Saying that addressing veterans’ issues in Congress is a tough assignment because so much needs to be done on their behalf, Rep. Jerry McNerney discussed treating brain-injured soldiers, employment opportunities and the future nursing home for veterans coming to San Joaquin County.
McNerney, D-Pleasanton, addressed a group of Okinawa veterans from Lodi at a special luncheon on Wednesday at Phillips Farms. He acknowledged Americans’ “grave, unforgivable error” toward veterans after the Vietnam War.
“We will never let that happen in our country again,” he said.
McNerney added that one of the biggest issues in the wars in Iraq and Afghanistan is treating soldiers suffering from post-traumatic brain injury after they’re discharged. It’s a more significant injury than ever before, he said, because in previous wars, soldiers didn’t survive the brain injuries.
In other veterans’ issues, McNerney addressed a bill he authored that, if Congress approves it, will require veterans to have equal access to good job opportunities. He also discussed the veterans’ nursing home planned for French Camp in about 2018.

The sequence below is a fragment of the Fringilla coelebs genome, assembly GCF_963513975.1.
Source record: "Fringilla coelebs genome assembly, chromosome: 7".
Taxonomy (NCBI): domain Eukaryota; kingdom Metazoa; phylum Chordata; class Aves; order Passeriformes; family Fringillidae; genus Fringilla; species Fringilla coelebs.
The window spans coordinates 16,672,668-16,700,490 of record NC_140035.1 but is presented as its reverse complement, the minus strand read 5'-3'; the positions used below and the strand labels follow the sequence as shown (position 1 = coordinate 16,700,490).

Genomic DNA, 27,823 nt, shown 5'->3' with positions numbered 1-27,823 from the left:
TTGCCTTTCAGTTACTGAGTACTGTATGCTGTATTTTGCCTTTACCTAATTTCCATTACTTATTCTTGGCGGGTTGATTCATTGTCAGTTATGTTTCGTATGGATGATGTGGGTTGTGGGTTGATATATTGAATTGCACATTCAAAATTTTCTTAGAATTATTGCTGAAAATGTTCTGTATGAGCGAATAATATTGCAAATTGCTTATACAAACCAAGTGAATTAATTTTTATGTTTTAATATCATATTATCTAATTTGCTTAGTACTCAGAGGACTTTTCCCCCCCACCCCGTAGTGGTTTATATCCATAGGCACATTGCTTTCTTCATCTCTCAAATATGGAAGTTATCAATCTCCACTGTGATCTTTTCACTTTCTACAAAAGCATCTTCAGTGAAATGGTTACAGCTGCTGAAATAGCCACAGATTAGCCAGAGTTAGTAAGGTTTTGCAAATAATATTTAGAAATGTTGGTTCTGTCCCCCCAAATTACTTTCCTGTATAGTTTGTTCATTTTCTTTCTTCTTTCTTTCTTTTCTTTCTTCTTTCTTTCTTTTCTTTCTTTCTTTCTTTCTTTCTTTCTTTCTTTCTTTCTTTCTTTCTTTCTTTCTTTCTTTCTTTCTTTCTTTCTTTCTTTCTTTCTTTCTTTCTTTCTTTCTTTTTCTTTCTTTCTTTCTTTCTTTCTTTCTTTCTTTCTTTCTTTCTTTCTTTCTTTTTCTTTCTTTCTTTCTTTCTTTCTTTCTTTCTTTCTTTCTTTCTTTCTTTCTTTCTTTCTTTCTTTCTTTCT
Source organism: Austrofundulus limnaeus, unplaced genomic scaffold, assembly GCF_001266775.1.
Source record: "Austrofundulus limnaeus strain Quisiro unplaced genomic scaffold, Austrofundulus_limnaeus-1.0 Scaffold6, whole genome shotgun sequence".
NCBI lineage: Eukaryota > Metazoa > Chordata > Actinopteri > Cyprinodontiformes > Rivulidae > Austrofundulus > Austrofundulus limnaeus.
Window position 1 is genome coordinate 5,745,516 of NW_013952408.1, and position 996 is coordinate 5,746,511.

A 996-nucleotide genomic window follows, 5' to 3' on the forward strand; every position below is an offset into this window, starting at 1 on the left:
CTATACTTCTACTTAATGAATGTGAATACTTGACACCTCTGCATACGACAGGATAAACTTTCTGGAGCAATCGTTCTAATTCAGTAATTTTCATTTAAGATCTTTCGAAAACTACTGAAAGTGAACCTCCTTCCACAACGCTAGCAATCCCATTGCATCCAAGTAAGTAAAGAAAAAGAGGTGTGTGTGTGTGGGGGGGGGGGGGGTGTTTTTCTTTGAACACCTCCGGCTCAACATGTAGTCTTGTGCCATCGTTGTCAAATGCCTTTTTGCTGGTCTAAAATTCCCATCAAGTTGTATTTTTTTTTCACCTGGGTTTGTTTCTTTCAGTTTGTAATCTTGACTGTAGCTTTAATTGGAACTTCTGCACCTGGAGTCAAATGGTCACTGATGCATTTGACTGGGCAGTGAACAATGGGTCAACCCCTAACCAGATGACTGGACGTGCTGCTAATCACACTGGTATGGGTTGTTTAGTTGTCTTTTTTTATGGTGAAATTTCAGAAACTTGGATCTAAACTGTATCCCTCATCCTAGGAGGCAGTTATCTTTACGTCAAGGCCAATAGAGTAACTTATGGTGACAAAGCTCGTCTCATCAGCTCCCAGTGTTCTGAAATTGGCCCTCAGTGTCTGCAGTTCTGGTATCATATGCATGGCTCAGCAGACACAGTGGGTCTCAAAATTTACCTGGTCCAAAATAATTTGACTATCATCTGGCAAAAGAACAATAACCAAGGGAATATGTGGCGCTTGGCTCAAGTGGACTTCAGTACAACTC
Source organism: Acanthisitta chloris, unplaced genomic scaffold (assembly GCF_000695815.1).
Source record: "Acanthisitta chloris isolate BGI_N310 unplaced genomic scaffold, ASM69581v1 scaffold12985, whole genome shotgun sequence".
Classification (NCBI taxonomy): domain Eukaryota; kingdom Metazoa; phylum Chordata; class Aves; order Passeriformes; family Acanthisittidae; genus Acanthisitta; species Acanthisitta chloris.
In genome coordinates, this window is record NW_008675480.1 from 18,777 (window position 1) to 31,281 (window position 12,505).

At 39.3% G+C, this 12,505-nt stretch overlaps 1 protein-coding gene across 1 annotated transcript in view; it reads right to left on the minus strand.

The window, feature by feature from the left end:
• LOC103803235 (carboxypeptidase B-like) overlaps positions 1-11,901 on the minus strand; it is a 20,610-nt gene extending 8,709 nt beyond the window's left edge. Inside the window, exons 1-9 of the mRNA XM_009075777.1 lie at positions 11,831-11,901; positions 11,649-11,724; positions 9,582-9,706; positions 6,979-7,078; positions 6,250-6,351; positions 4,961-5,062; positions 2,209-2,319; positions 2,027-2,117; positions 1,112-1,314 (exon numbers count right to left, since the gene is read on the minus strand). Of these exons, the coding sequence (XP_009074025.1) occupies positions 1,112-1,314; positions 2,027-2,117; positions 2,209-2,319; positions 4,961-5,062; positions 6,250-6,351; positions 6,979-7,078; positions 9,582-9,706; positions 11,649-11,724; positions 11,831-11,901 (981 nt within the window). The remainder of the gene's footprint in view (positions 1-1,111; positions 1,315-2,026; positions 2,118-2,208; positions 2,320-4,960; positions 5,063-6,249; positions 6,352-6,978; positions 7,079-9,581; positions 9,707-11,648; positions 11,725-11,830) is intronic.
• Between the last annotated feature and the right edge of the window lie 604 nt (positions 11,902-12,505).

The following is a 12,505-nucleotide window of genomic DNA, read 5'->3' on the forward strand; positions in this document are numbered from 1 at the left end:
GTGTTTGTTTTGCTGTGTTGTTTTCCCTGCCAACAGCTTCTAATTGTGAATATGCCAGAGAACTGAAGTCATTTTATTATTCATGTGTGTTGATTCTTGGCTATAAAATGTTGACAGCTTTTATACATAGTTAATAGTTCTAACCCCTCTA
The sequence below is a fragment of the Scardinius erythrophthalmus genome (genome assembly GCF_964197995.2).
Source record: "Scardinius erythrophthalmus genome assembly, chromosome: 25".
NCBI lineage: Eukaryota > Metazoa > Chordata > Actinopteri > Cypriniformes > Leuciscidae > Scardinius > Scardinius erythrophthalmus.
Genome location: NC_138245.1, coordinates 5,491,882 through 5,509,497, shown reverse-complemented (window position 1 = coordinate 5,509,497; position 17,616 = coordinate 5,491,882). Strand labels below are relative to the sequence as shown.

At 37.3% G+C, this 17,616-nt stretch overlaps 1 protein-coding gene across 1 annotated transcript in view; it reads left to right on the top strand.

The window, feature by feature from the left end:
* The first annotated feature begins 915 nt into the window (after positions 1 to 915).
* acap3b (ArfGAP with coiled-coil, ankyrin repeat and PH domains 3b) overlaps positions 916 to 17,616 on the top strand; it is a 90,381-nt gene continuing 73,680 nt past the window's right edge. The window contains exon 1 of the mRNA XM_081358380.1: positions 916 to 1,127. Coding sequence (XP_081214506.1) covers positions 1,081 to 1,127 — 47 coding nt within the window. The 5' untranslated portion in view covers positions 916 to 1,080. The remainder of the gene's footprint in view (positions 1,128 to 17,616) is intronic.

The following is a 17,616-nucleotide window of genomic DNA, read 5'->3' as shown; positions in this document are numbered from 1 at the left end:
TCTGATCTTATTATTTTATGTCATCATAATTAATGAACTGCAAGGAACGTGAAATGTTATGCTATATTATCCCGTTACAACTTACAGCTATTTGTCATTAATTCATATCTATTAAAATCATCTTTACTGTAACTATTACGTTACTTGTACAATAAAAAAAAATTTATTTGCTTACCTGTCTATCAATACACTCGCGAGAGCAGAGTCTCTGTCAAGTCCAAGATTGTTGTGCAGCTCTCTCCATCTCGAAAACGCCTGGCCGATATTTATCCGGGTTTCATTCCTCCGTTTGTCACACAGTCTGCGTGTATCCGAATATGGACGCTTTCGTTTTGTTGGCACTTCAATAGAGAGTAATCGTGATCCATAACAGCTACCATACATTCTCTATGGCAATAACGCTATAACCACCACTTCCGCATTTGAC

“The Veterans Administration is bureaucratic, slow,” McNerney said.
He pledged to make sure the VA keeps the construction project moving.
Lodi resident Richard Neuharth, a Battle of Okinawa survivor, said he didn’t learn anything from McNerney that he didn’t already know.
“He’s not saying anything more than you can read in the newspapers, including the News-Sentinel,” Neuharth said.
One local veteran attacked McNerney for supporting the new health care plan recently signed by President Barack Obama.
“Did you vote on Obamacare?” the veteran asked.
“Yes, proudly,” McNerney replied.
“Did you read the bill?” the man asked.
“Yes, a couple of times,” McNerney said.
“Oh no you didn’t, not before you voted on it,” the veteran said.
The wife of an Okinawa veteran asked McNerney why the United States is giving so much money to foreign countries when America desperately needs that money.
“That’s an excellent point,” McNerney said.
The federal government needs to focus its spending on issues at home, such as research and development.
“We need to stop outsourcing,” he said.
Local veterans who survived the Battle of Okinawa during World War II meet monthly for breakfast at Phillips Farms. Some 20 people attend the breakfast, but on Wednesday, the group held a luncheon to accommodate McNerney’s schedule and to invite veterans’ wives, said Okinawa veteran Bob Terry, who emceed the event.
Phillips Farms owner Don Phillips, also an Okinawa veteran, invited anyone in attendance to tell stories from World War II, and he ended festivities with a rousing sing-along of “Home on the Range.”
Contact reporter Ross Farrow at email@example.com.